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The Price of Water Conservation – Using Less and Paying More

Many people have seen their water rates go up as they conserve more, but it doesn’t have to be this way, writes Richard G. Luthy, a professor of civil and environmental engineering at Stanford University.

Written by Richard G. Luthy Published on Read time Approx. 3 minutes
A basketball hoop stands in front of homes with drought-tolerant gardens on May 18, 2016, in Irvine, Calif. California water officials say they will consider dropping a mandate requiring conservation in the state's fifth year of drought. AP/Jae C. Hong

My neighbors and I received an attention-catching letter this summer about our water rates: Because we’ve done such a great job conserving water in the past year, our water rates are going up.

California is experiencing a historic drought, and last year, for the first time in history, Gov. Jerry Brown mandated cities to reduce their water consumption by 25 percent. We all had to do our part by curtailing outdoor use of water, taking shorter showers and letting cars go with less frequent washings.

All of these actions were very successful. The cities in the state essentially achieved the 25 percent reduction goal, according to the State Water Resources Control Board’s recent report. Ironically, many communities in the state have seen their water rates increase despite the reduction in water use. At Stanford, for example, our rates just increased 29 percent even as we reduced water use by 25 percent. As a neighbor of mine commented, “Is there anything else that we pay more for when we use less?”

It’s an understatement to say that water pricing is complicated – because it’s a social good and it’s undervalued and tied to outmoded fee structures. It was public policy in the U.S. during the 20th century for federal grants and public works programs to build much of today’s water infrastructure. These and other political choices led to artificially low, subsidized water rates based on water consumption – or even flat rates, regardless of how much water was used.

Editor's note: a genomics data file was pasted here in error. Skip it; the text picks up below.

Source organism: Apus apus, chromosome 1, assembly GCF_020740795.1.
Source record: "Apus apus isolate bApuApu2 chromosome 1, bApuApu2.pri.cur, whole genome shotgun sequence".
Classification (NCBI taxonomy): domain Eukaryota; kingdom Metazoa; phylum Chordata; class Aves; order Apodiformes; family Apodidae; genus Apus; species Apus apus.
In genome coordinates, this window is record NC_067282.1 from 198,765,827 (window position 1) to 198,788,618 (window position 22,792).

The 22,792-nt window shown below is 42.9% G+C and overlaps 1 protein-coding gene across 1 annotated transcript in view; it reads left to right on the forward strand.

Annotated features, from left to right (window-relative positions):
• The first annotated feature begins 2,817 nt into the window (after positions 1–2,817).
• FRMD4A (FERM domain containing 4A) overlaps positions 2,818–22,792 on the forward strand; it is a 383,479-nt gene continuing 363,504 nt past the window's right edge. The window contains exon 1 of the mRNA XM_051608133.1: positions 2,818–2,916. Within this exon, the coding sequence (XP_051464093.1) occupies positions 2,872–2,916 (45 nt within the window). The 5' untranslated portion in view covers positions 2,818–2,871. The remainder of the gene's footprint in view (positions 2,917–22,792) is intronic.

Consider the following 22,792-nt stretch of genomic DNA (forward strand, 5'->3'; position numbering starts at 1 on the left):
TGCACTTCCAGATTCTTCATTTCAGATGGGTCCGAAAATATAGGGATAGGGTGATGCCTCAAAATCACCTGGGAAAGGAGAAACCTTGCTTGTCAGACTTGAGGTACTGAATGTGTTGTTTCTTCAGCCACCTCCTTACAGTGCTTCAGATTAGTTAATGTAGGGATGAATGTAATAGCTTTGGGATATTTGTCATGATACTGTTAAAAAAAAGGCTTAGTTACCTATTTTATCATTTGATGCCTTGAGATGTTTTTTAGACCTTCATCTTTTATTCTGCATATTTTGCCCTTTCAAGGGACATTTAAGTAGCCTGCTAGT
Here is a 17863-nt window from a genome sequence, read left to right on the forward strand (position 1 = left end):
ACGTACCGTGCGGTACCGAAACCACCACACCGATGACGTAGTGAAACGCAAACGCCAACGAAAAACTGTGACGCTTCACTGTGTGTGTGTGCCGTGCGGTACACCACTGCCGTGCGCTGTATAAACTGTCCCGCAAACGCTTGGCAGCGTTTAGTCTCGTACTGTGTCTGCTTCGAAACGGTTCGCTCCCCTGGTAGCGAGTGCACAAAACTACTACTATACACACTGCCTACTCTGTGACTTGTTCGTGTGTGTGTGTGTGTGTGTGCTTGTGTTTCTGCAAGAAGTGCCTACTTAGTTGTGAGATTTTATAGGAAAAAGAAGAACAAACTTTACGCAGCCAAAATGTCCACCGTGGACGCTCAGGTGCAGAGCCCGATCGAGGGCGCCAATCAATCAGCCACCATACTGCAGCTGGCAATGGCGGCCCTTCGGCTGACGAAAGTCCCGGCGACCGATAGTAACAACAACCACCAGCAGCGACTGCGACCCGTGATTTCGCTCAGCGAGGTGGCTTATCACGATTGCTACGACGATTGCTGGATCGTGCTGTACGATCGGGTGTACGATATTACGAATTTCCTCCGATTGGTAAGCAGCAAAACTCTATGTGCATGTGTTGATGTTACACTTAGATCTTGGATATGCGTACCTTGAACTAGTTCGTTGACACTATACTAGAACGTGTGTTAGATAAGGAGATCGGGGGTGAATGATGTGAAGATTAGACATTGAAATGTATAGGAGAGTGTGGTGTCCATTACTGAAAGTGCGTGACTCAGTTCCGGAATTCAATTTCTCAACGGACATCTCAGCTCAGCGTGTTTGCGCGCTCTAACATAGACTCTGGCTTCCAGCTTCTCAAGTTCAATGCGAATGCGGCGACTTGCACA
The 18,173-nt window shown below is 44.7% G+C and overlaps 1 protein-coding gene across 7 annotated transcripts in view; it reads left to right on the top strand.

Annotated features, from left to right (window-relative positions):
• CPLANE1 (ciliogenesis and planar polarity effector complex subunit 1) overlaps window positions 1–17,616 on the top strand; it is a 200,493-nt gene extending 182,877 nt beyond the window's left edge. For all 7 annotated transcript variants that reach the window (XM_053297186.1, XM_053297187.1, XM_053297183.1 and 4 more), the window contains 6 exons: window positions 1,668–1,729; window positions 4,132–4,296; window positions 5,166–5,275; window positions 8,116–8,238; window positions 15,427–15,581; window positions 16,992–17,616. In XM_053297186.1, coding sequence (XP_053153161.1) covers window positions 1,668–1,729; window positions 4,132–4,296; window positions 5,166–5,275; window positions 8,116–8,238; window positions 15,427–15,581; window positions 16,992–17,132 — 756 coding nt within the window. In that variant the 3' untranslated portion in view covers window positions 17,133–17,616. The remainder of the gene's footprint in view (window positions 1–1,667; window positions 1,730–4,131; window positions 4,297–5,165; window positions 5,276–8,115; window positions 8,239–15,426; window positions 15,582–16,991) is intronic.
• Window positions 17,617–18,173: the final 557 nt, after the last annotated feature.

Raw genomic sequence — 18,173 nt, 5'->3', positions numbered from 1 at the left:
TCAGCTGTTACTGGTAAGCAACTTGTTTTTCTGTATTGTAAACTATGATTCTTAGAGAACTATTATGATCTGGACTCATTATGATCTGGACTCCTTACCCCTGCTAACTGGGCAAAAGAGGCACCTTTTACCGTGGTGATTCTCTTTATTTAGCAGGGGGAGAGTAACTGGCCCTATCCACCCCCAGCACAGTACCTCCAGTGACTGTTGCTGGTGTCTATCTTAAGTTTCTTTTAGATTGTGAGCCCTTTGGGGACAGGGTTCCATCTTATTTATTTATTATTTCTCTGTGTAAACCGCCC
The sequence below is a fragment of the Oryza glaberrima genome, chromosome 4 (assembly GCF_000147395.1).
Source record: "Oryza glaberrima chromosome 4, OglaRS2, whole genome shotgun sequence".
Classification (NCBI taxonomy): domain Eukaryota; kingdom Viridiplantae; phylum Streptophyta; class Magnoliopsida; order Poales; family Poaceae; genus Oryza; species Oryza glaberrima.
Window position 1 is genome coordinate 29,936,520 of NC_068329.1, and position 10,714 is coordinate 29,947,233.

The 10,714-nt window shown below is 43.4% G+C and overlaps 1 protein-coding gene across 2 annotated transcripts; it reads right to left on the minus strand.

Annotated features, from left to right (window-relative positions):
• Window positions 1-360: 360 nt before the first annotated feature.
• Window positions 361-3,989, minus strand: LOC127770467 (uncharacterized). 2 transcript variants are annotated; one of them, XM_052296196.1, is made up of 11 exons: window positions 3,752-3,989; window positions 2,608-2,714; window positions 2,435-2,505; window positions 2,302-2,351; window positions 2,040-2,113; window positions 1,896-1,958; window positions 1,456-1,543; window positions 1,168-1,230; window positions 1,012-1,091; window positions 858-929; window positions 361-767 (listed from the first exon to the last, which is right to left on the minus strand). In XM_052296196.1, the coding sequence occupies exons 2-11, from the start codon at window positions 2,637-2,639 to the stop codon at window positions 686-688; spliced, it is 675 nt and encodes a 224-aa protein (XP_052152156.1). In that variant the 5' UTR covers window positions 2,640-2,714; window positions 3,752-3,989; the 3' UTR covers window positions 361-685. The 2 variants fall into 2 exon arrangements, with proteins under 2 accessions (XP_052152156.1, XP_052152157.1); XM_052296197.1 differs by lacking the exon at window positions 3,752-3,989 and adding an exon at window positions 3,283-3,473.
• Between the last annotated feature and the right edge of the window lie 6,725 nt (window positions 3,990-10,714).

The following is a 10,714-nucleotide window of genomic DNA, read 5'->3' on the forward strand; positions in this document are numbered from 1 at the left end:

Payments to water utilities don’t just pay for the water itself. That revenue also pays for people, technology and other infrastructure to ensure our water is available, safe to consume and delivered where – and when – we need it. Where I live, domestic water is imported from the Sierra Nevada Mountains, and only about 35 percent of my water bill goes toward purchase of the water itself. The rest covers local operations such as maintenance and capital improvements to the reservoirs, miles of pipes and other facilities that convey drinkable water from the Sierra to my faucets.

This is the dilemma: How do utilities encourage less use of water when their fundamental operations depend on revenue from selling the very resource requiring conservation?

One answer is a two-part water bill, structured to account for the fixed cost of the water delivery system and the variable costs of water supply, while encouraging conservation without jeopardizing the utility’s financial health or unduly burdening low-volume users. That’s a tall order!

We can fill it by decoupling the price of water infrastructure from the price of the water itself. Also, by restructuring water rates we can account for investing in technologies to tap new sources of water – like purifying wastewater for reuse, capturing stormwater for water supply, and desalination of brackish or salty water. The cost per gallon of these new water supplies is greater than that for traditional, locally available water. That difference can serve as a basis for tiered pricing that recovers the cost of providing water to high-volume users without running afoul of “fee for service” legislation.

Most people would think that charging users more for the more water they use is a simple way to sustain revenues and achieve conservation at the same time. But that runs up against a state law that says fees cannot exceed the cost to provide the service to a property. But by grouping similar customers in classes and setting rates by customer class, high-volume users can be charged for the higher cost of accessing these new sources of water – a vital way to meet the higher demand of those users without undermining conservation needs.

Los Angeles recently moved in this direction through water rate restructuring. The lowest rate tier covers basic costs of operations, while higher tiers recognize the cost of new water supplies from nontraditional sources like treated wastewater or stormwater runoff. Termed a “water supply adjustment factor,” this aligns rates with water supply costs and level of usage. For low-volume users the rate is low and the need is met by local water, while high-volume users pay for more costly sources of supply from reuse, stormwater capture and imports.

By focusing on the cost of new water supplies and decoupling that from the base rate, it’s possible to prepare for the future in ways that encourage water conservation while enhancing water supply reliability. California is out in front of the nation in seeking reliable and resilient water supplies for the future. Our experience shows that water rates need to be restructured to further conservation efforts and expand the water supply portfolio while maintaining revenues.

The views expressed in this article belong to the author and do not necessarily reflect the editorial policy of Water Deeply.

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